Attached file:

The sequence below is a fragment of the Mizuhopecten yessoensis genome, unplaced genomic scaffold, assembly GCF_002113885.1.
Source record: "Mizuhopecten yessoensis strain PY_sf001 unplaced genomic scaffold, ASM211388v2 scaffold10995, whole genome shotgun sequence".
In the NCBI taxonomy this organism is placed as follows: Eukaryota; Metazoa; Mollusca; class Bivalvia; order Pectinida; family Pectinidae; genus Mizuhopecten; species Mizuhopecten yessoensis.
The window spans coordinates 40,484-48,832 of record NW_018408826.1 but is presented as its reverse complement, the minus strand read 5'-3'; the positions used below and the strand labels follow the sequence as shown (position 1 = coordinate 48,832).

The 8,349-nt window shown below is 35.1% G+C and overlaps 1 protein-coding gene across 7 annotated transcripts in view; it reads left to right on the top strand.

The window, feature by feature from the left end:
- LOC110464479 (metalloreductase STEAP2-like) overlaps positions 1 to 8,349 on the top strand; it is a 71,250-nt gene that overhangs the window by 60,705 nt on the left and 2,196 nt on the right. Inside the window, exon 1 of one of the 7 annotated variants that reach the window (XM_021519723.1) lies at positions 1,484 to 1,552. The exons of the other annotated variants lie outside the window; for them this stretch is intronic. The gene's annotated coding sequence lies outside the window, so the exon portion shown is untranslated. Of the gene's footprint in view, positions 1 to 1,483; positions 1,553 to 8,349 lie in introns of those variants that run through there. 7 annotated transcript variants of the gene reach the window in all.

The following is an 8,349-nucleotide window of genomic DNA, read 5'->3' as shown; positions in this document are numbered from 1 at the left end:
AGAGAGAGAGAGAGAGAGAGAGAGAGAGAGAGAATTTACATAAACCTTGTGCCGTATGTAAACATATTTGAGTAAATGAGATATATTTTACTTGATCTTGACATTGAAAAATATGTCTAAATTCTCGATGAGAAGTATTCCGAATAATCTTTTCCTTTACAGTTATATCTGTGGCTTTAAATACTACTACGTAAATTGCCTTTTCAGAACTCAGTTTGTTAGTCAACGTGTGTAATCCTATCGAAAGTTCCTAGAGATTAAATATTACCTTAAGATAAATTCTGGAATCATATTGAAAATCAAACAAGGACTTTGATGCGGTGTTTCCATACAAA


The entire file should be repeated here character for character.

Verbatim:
The sequence below is a fragment of the Mizuhopecten yessoensis genome, unplaced genomic scaffold, assembly GCF_002113885.1.
Source record: "Mizuhopecten yessoensis strain PY_sf001 unplaced genomic scaffold, ASM211388v2 scaffold10995, whole genome shotgun sequence".
In the NCBI taxonomy this organism is placed as follows: Eukaryota; Metazoa; Mollusca; class Bivalvia; order Pectinida; family Pectinidae; genus Mizuhopecten; species Mizuhopecten yessoensis.
The window spans coordinates 40,484-48,832 of record NW_018408826.1 but is presented as its reverse complement, the minus strand read 5'-3'; the positions used below and the strand labels follow the sequence as shown (position 1 = coordinate 48,832).

The 8,349-nt window shown below is 35.1% G+C and overlaps 1 protein-coding gene across 7 annotated transcripts in view; it reads left to right on the top strand.

The window, feature by feature from the left end:
- LOC110464479 (metalloreductase STEAP2-like) overlaps positions 1 to 8,349 on the top strand; it is a 71,250-nt gene that overhangs the window by 60,705 nt on the left and 2,196 nt on the right. Inside the window, exon 1 of one of the 7 annotated variants that reach the window (XM_021519723.1) lies at positions 1,484 to 1,552. The exons of the other annotated variants lie outside the window; for them this stretch is intronic. The gene's annotated coding sequence lies outside the window, so the exon portion shown is untranslated. Of the gene's footprint in view, positions 1 to 1,483; positions 1,553 to 8,349 lie in introns of those variants that run through there. 7 annotated transcript variants of the gene reach the window in all.

The following is an 8,349-nucleotide window of genomic DNA, read 5'->3' as shown; positions in this document are numbered from 1 at the left end:
AGAGAGAGAGAGAGAGAGAGAGAGAGAGAGAGAATTTACATAAACCTTGTGCCGTATGTAAACATATTTGAGTAAATGAGATATATTTTACTTGATCTTGACATTGAAAAATATGTCTAAATTCTCGATGAGAAGTATTCCGAATAATCTTTTCCTTTACAGTTATATCTGTGGCTTTAAATACTACTACGTAAATTGCCTTTTCAGAACTCAGTTTGTTAGTCAACGTGTGTAATCCTATCGAAAGTTCCTAGAGATTAAATATTACCTTAAGATAAATTCTGGAATCATATTGAAAATCAAACAAGGACTTTGATGCGGTGTTTCCATACAAA